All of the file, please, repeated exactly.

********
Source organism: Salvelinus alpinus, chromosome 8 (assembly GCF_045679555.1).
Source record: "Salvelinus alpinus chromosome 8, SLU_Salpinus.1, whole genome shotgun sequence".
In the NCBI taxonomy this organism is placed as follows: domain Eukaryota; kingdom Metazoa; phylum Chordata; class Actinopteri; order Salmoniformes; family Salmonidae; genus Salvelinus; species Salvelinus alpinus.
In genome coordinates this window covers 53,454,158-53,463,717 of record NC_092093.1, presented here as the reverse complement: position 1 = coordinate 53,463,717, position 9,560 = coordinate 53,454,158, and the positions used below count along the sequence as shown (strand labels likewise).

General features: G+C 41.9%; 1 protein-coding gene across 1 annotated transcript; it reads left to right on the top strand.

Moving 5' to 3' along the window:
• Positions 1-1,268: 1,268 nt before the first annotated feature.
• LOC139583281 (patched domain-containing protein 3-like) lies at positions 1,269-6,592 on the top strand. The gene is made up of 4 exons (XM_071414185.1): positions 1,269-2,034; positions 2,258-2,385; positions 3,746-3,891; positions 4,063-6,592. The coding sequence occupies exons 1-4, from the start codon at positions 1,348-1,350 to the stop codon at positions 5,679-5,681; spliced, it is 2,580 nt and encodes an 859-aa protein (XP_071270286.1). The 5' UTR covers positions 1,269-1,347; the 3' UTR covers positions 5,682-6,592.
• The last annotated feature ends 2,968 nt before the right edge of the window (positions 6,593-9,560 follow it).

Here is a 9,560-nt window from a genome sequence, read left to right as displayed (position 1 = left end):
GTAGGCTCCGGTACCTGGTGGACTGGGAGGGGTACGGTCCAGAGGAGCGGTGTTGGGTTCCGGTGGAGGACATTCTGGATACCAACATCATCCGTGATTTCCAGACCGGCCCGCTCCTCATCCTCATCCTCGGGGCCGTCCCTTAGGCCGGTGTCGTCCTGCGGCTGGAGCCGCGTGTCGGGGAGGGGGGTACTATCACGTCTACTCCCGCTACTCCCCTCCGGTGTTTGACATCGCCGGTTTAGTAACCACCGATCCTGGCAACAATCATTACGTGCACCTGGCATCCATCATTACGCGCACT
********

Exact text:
Source organism: Salvelinus alpinus, chromosome 8 (assembly GCF_045679555.1).
Source record: "Salvelinus alpinus chromosome 8, SLU_Salpinus.1, whole genome shotgun sequence".
In the NCBI taxonomy this organism is placed as follows: domain Eukaryota; kingdom Metazoa; phylum Chordata; class Actinopteri; order Salmoniformes; family Salmonidae; genus Salvelinus; species Salvelinus alpinus.
In genome coordinates this window covers 53,454,158-53,463,717 of record NC_092093.1, presented here as the reverse complement: position 1 = coordinate 53,463,717, position 9,560 = coordinate 53,454,158, and the positions used below count along the sequence as shown (strand labels likewise).

General features: G+C 41.9%; 1 protein-coding gene across 1 annotated transcript; it reads left to right on the top strand.

Moving 5' to 3' along the window:
• Positions 1-1,268: 1,268 nt before the first annotated feature.
• LOC139583281 (patched domain-containing protein 3-like) lies at positions 1,269-6,592 on the top strand. The gene is made up of 4 exons (XM_071414185.1): positions 1,269-2,034; positions 2,258-2,385; positions 3,746-3,891; positions 4,063-6,592. The coding sequence occupies exons 1-4, from the start codon at positions 1,348-1,350 to the stop codon at positions 5,679-5,681; spliced, it is 2,580 nt and encodes an 859-aa protein (XP_071270286.1). The 5' UTR covers positions 1,269-1,347; the 3' UTR covers positions 5,682-6,592.
• The last annotated feature ends 2,968 nt before the right edge of the window (positions 6,593-9,560 follow it).

Here is a 9,560-nt window from a genome sequence, read left to right as displayed (position 1 = left end):
GTAGGCTCCGGTACCTGGTGGACTGGGAGGGGTACGGTCCAGAGGAGCGGTGTTGGGTTCCGGTGGAGGACATTCTGGATACCAACATCATCCGTGATTTCCAGACCGGCCCGCTCCTCATCCTCATCCTCGGGGCCGTCCCTTAGGCCGGTGTCGTCCTGCGGCTGGAGCCGCGTGTCGGGGAGGGGGGTACTATCACGTCTACTCCCGCTACTCCCCTCCGGTGTTTGACATCGCCGGTTTAGTAACCACCGATCCTGGCAACAATCATTACGTGCACCTGGCATCCATCATTACGCGCACT